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Women’s sport is on the rise but old-fashioned regulators need to catch up

England’s women go pro. Nick Potts/PA

There’s no doubt that it’s been an exciting year for women’s sport – the FIFA Women’s World Cup in Canada was very successful, with the highest attendance ever recorded. At Wimbledon this year female wheelchair athlete Jordanne Whiley became the first British player in history to win four grand slam doubles titles in one season, after winning the wheelchair doubles final with her playing partner Yui Kamiji.

Female presence and success in sport is also being showcased in cricket this year, a sporting space that was once exclusively for men. The Women’s Ashes series, the third ever played, is being contested by two fully paid women’s teams for the first time after the England women’s cricket team went professional last year. The matches will also be broadcast live for the first time – and England has handily won the first one day match.

Women’s cricket has received significant investment recently, which has led to the imminent introduction of the Women’s Cricket Super League in the UK and the Women’s Big Bash League in Australia.

Great strides

The increasing visibility of women’s sport in the media is increasing with a strong focus on the performance and achievements of female athletes. Marketing campaigns such as This Girl Can, which was introduced by Sport England to empower women to be active, are well connected to the modern realities of female participation in sport.

Indeed, the modern landscape of sport has distanced itself from the historical sporting world which was traditionally regarded as a male space. It was presumed that only men possess physical characteristics suited to sport. Women have therefore been excluded from participating in sport because of various social and medical assumptions held about their unsuitability to sporting activity. For example, in 1998 female boxer Jane Couch successfully won a legal ruling to be granted a boxing licence after the British Boxing Board of Control (BBBC) prohibited her from competing on the grounds of her sex. Justifications for this exclusion were largely underpinned by ideological assumptions about femininity, masculinity and biological performance.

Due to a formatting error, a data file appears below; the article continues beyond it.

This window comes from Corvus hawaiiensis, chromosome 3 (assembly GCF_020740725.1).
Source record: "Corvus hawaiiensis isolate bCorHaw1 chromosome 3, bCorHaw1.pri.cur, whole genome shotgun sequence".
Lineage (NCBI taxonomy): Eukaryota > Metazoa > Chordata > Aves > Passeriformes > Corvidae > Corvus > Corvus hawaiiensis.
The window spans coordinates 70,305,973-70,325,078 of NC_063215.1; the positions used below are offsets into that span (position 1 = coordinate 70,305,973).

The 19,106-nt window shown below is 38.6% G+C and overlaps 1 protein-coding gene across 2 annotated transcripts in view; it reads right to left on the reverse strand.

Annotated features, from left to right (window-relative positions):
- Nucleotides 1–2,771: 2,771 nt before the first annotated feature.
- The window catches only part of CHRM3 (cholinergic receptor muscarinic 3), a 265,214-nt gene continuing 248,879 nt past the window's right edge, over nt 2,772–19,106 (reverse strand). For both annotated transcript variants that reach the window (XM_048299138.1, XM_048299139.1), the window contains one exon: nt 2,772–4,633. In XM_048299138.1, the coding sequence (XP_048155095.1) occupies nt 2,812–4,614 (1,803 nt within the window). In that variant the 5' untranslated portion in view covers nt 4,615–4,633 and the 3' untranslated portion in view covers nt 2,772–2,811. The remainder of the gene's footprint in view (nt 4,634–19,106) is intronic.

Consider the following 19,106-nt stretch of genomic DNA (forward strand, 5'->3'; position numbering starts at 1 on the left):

Modern sport has undergone change which has been influenced by feminist social movements and a positive shift in the gender regime. The success and commercial expansion of women’s sport today has prompted an evaluation of how sporting divisions work. Recently it was announced that, for the first time, international women’s football teams will feature in the video game FIFA 2016. This is all part of a normalisation process, with the presence of women in sport becoming more common and accepted.

Regulate responsibly

Despite these developments, covert inequities in sport continue to affect women’s engagement and acceptance in sport. There remain clear disparities between women’s and men’s sports, often with little justification. This is evidenced by the imbalance between some male and female events in the Olympic programme.

In 2010 a group of female ski jumpers lost their sex discrimination case against the Vancouver Organising Committee for the 2010 Winter Games, where they argued that a female ski jumping event should be included in the games, just as it was for men. Despite the reluctance of the court to hold the committee accountable, continued public pressure resulted in the introduction of female ski jumping at the 2014 Sochi Winter Olympic Games.

So, as women’s sport embraces this exciting phase, it is critical that sports governing bodies regulate responsibly.

Sport is a realm held together by many of its own unique structures and frameworks. Soaked in longstanding values and belief systems, it possesses cultural exclusivity, which is a key part of sport’s essence. This sporting culture can have a negative effect on participation and access to sport, particularly for minorities.

Ahead of the Women’s World Cup, a group of female footballers brought legal action against the Canadian Soccer Association and FIFA, on the grounds that the decision to use synthetic pitches for the tournament constituted sex discrimination. Although the case was withdrawn, it highlighted the potential incompatibility of sport with the existing legal framework of equality legislation, in circumstances where there is no justification for differential treatment.

Out of the sporting context exists a range of international, regional and domestic discrimination laws that seek to protect individuals from derogatory treatment and promote principles of equality.

In order to build upon the success of women’s sport this year, there needs to be better regulation of both overt and covert discrimination on the field. Sports bodies should expose the misguided cultural assumptions that exclude women from sport by adopting reformative measures that will achieve equality. There is potential for the law to play a complementary role in the facilitation of this change, through varying levels of regulation from an internal audit of the structures and processes of sports bodies, to the establishment of an international anti-discrimination unit who would act as enforcers in the fight against discrimination in sport.

Where sport lacks awareness or seeks to deny that such practices exist, there is an argument for the law to intervene through the application of legal principles to promote good governance, or through public accountability under equality legislation. The continued acceleration of women in the sport industry is reliant upon better regulation of practices in the field. And if sports bodies don’t act responsibly, they should not be excluded from the law.

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